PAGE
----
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Air pollution is bad for you - official
11.09.08 by Buffalo Bill

A story headlined Capital’s couriers lungs in jeopardy in the ‘greenlondon’ section of thelondonpaper, quotes Alison McConnell of Brunel University as saying that new research indicated that exercising in polluted areas increased the amount of pollution particles breathed into the body.

Well, wow, that is truly astonishing news. Not really new news, though. Moving Target has been flagging the potential dangers to couriers from bad air for a couple of decades, and anti-pollution masks have been around for a while. And there have been a host of studies on the effects of urban air pollution on human health, like this study published by the BMJ in 2004, the conclusion of which was that athletes and exercisers should avoid exercising by the road side, which is less than totally helpful advice for couriers.

So what has prompted the re-emergence of this story now? A quick trawl through google reveals this interesting (in the context of this not-new-news story) snippet, published in PR Week, dated 5 Sep 2008:

Six Degrees has been appointed by Brunel University spin-off company LifeLab Innovations to promote Purebreathe, its respiratory protection device. The agency will target the sports and health media. Purebreathe is designed to filter air pollution, dust and pollen.

Call me cynical, but I think the two bits of non-news are NOT unrelated. While we are being cynical, let me expand on the point that I made to the lady from the Londonpaper, when she phoned me up to ask for my comments on the ‘story’. The Mayor of London, Boris Johnson, wants to do away with the Low Emissions Zone. As MT reported before the election:

I have seen some figures that estimate that around 1000 Londoners die prematurely each year from respiratory illnesses caused directly, or indirectly by bad air, and it has been known that London suffers the worst air quality in the UK, and amongst the worst in Europe, for some time. The Low Emissions Zone forces commercial vehicle operators to clean up their vehicles’ exhaust, which should lead to significant improvements in air quality. Boris thinks this initiative is ‘the most punitive, draconian fining regime in the whole of Europe’.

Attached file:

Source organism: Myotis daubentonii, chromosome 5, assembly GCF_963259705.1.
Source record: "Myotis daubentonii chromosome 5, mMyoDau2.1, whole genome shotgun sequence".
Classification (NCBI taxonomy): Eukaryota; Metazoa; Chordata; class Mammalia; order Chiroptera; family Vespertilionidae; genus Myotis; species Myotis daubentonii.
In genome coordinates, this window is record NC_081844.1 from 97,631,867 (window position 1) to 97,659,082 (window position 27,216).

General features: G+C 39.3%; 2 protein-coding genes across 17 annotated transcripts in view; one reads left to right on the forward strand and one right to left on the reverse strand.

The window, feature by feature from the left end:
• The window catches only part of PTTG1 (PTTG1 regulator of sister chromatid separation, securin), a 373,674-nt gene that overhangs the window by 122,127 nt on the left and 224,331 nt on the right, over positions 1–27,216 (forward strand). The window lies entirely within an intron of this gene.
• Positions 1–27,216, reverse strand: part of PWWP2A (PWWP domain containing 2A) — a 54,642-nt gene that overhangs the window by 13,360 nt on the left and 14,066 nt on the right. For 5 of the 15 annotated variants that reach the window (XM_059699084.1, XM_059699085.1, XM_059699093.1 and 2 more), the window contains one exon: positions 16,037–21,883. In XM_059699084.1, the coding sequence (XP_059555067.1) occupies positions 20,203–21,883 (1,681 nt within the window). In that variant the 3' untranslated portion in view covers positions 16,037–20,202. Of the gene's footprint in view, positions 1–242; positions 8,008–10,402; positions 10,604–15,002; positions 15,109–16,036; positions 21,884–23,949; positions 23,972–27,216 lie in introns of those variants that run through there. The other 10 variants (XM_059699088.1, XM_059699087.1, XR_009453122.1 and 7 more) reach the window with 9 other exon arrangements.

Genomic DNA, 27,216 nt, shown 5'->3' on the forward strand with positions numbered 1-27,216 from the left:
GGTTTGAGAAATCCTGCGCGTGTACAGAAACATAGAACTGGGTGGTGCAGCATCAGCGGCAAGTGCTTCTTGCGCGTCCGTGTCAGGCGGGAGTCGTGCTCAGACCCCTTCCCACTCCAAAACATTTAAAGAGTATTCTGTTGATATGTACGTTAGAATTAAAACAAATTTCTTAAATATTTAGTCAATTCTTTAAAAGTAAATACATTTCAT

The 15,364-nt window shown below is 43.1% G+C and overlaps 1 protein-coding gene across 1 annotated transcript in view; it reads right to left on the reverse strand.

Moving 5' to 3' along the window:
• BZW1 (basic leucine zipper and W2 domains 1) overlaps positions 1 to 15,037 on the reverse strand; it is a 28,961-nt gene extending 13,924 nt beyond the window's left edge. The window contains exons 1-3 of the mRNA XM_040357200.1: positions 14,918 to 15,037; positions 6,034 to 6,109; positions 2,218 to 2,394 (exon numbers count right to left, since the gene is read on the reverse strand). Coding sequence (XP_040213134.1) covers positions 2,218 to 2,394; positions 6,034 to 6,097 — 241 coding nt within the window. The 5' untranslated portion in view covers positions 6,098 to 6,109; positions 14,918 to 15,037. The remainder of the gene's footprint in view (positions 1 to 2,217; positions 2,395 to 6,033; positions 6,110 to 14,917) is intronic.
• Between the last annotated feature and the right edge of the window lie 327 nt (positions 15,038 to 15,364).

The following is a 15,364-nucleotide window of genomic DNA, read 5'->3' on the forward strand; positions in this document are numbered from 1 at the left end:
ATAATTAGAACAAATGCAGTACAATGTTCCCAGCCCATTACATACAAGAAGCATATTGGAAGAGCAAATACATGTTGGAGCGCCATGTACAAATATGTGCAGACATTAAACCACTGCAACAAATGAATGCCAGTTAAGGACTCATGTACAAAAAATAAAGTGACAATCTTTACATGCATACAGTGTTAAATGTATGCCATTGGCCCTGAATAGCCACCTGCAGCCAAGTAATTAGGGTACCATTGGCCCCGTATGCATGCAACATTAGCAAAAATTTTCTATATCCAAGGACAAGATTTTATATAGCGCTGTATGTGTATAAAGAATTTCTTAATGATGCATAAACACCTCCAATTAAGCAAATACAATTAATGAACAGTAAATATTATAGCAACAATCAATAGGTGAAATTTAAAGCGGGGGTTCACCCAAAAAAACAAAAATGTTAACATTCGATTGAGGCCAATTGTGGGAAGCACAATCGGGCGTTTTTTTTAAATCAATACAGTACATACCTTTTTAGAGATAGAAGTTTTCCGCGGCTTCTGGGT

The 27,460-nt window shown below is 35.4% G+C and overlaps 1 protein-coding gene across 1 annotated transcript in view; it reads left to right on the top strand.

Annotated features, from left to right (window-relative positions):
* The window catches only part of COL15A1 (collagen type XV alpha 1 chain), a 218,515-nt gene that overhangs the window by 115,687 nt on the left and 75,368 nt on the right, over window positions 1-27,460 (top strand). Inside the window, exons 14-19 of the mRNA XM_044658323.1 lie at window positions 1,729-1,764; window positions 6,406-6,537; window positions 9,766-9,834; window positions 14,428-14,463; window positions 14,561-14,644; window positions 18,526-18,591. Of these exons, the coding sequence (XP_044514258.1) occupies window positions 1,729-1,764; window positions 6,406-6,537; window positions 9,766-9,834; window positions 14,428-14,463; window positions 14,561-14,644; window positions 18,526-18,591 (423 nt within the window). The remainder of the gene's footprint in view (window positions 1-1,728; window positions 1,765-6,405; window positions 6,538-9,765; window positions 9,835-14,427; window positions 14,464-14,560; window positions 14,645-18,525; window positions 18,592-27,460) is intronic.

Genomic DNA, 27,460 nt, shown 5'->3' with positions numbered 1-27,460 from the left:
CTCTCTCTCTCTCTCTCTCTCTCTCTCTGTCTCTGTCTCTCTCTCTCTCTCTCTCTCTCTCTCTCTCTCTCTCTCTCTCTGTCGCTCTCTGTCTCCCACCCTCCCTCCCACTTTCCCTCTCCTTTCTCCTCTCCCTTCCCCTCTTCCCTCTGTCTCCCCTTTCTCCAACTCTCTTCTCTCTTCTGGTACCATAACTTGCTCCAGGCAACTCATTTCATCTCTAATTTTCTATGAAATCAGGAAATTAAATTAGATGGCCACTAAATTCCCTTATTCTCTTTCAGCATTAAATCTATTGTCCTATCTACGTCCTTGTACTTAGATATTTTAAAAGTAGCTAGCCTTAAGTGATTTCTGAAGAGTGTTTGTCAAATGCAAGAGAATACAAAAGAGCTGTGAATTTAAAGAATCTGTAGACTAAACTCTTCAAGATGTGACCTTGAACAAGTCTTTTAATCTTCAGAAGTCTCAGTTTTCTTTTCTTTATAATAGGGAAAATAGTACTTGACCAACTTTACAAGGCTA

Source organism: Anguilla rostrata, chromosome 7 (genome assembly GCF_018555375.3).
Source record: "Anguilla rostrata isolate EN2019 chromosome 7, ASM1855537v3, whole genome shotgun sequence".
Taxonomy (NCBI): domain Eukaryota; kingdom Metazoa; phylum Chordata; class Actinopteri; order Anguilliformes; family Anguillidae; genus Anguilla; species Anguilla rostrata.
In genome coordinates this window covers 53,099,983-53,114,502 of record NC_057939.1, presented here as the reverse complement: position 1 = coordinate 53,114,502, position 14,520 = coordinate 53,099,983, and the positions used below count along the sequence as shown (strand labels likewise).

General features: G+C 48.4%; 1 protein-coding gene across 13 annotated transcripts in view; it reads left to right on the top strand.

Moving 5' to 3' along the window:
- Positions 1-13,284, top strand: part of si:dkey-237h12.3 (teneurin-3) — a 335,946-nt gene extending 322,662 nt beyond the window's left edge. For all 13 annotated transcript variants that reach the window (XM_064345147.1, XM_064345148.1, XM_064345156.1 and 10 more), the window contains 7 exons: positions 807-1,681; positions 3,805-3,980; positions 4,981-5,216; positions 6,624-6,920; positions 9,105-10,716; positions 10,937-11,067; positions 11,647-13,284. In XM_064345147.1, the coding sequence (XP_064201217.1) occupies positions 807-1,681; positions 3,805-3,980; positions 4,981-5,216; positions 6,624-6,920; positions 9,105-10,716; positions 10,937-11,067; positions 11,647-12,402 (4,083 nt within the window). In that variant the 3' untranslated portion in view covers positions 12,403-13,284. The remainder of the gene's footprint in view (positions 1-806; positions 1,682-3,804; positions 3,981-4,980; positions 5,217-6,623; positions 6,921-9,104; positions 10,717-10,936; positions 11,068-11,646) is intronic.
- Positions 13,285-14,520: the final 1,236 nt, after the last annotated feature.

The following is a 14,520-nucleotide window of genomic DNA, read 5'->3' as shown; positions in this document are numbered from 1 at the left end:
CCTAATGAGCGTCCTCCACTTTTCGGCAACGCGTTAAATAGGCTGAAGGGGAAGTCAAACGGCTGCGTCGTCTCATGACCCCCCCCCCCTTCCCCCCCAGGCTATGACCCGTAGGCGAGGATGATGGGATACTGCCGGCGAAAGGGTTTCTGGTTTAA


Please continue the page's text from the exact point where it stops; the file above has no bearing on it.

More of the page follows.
If Boris was genuinely committed to improving the lot of cyclists, and wanted to do something positive, he ought to consider strengthening it, not doing away with it. Anyway. If you want to check out current reported levels of pollution, you can do so at the London Air Quality Network.

  1. Air pollution is bad for you? You’re joking, yeah?

    — lb    12 September 2008, 08:34    #
  2. But note that there are studies showing that drivers are exposed to worse pollution inside their cars, than cyclists are. i.e. it might be bad for cyclists, but those studies would appear to show it is even worse for drivers.

    — nt    12 September 2008, 10:18    #
  3. i just realised this site publishes link to your email address with your comment. bad! as in not good! is this why i been getting more spam lately????

    — lb    12 September 2008, 10:41    #
  4. Just put in a fake one – like I just have.

    — Bill    12 September 2008, 12:32    #
  5. Nt, yeah, car drivers get the worst of it – but ALL the studies show that cyclists suffer some health effects from pollution.

    — Bill    12 September 2008, 12:35    #